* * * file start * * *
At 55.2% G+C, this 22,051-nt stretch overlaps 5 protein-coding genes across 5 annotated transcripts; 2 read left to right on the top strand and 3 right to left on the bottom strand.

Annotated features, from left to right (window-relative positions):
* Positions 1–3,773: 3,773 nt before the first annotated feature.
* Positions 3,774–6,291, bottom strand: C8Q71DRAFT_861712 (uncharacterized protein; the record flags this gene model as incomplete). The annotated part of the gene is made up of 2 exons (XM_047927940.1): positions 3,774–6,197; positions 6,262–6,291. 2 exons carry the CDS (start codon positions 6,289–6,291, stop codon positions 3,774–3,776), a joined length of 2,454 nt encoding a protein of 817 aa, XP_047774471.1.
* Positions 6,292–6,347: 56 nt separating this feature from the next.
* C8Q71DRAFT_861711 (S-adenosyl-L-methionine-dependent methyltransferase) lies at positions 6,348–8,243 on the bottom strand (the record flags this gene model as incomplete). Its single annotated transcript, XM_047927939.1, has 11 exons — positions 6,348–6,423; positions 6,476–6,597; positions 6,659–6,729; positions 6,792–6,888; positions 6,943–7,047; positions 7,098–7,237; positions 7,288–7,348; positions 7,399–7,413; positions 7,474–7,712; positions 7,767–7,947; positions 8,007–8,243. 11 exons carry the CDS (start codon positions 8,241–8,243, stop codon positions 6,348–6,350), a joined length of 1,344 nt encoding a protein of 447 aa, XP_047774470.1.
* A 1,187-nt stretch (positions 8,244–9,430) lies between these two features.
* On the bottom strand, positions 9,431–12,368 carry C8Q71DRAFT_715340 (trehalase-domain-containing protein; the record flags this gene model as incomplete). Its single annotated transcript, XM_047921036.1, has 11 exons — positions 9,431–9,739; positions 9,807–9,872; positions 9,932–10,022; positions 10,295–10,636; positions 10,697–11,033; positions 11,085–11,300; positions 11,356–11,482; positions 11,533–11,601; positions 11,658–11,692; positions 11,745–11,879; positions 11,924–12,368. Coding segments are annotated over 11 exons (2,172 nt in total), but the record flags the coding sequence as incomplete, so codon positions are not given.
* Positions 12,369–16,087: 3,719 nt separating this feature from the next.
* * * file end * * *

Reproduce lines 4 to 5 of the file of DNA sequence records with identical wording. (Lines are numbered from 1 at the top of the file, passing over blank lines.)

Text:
* Positions 3,774–6,291, bottom strand: C8Q71DRAFT_861712 (uncharacterized protein; the record flags this gene model as incomplete). The annotated part of the gene is made up of 2 exons (XM_047927940.1): positions 3,774–6,197; positions 6,262–6,291. 2 exons carry the CDS (start codon positions 6,289–6,291, stop codon positions 3,774–3,776), a joined length of 2,454 nt encoding a protein of 817 aa, XP_047774471.1.
* Positions 6,292–6,347: 56 nt separating this feature from the next.